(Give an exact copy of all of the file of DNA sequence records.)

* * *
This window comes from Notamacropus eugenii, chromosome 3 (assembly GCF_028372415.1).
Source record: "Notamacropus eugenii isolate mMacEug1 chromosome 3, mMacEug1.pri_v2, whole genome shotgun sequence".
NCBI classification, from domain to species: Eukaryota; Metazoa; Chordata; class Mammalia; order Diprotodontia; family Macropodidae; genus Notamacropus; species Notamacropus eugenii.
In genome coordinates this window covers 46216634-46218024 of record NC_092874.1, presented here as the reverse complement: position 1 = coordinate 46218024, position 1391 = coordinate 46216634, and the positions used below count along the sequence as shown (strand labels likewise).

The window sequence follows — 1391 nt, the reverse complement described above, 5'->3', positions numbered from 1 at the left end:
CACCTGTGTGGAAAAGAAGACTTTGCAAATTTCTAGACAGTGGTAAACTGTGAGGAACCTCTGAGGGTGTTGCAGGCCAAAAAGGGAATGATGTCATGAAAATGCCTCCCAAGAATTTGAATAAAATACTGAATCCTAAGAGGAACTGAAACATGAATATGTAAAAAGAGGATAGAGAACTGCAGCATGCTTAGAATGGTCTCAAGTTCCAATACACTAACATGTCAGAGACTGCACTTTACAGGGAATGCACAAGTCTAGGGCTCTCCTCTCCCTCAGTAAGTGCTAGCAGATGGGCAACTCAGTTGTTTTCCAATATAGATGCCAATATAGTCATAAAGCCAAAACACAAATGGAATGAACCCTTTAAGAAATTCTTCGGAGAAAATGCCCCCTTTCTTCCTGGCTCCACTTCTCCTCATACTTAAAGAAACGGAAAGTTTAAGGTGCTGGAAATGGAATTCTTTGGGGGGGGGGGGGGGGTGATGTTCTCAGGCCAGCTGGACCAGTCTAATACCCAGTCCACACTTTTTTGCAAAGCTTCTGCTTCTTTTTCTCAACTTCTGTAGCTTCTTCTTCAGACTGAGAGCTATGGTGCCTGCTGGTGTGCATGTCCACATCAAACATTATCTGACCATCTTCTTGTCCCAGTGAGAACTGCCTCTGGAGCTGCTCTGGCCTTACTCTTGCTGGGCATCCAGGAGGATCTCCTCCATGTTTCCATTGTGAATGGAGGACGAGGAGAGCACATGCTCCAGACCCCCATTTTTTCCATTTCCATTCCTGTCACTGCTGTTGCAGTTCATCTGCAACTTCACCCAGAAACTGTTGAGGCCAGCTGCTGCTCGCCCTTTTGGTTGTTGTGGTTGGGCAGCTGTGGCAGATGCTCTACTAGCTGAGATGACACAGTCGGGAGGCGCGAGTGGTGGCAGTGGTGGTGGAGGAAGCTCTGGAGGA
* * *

This window comes from Notamacropus eugenii, chromosome 3 (assembly GCF_028372415.1).
Source record: "Notamacropus eugenii isolate mMacEug1 chromosome 3, mMacEug1.pri_v2, whole genome shotgun sequence".
NCBI classification, from domain to species: Eukaryota; Metazoa; Chordata; class Mammalia; order Diprotodontia; family Macropodidae; genus Notamacropus; species Notamacropus eugenii.
In genome coordinates this window covers 46216634-46218024 of record NC_092874.1, presented here as the reverse complement: position 1 = coordinate 46218024, position 1391 = coordinate 46216634, and the positions used below count along the sequence as shown (strand labels likewise).

The window sequence follows — 1391 nt, the reverse complement described above, 5'->3', positions numbered from 1 at the left end:
CACCTGTGTGGAAAAGAAGACTTTGCAAATTTCTAGACAGTGGTAAACTGTGAGGAACCTCTGAGGGTGTTGCAGGCCAAAAAGGGAATGATGTCATGAAAATGCCTCCCAAGAATTTGAATAAAATACTGAATCCTAAGAGGAACTGAAACATGAATATGTAAAAAGAGGATAGAGAACTGCAGCATGCTTAGAATGGTCTCAAGTTCCAATACACTAACATGTCAGAGACTGCACTTTACAGGGAATGCACAAGTCTAGGGCTCTCCTCTCCCTCAGTAAGTGCTAGCAGATGGGCAACTCAGTTGTTTTCCAATATAGATGCCAATATAGTCATAAAGCCAAAACACAAATGGAATGAACCCTTTAAGAAATTCTTCGGAGAAAATGCCCCCTTTCTTCCTGGCTCCACTTCTCCTCATACTTAAAGAAACGGAAAGTTTAAGGTGCTGGAAATGGAATTCTTTGGGGGGGGGGGGGGGGTGATGTTCTCAGGCCAGCTGGACCAGTCTAATACCCAGTCCACACTTTTTTGCAAAGCTTCTGCTTCTTTTTCTCAACTTCTGTAGCTTCTTCTTCAGACTGAGAGCTATGGTGCCTGCTGGTGTGCATGTCCACATCAAACATTATCTGACCATCTTCTTGTCCCAGTGAGAACTGCCTCTGGAGCTGCTCTGGCCTTACTCTTGCTGGGCATCCAGGAGGATCTCCTCCATGTTTCCATTGTGAATGGAGGACGAGGAGAGCACATGCTCCAGACCCCCATTTTTTCCATTTCCATTCCTGTCACTGCTGTTGCAGTTCATCTGCAACTTCACCCAGAAACTGTTGAGGCCAGCTGCTGCTCGCCCTTTTGGTTGTTGTGGTTGGGCAGCTGTGGCAGATGCTCTACTAGCTGAGATGACACAGTCGGGAGGCGCGAGTGGTGGCAGTGGTGGTGGAGGAAGCTCTGGAGGA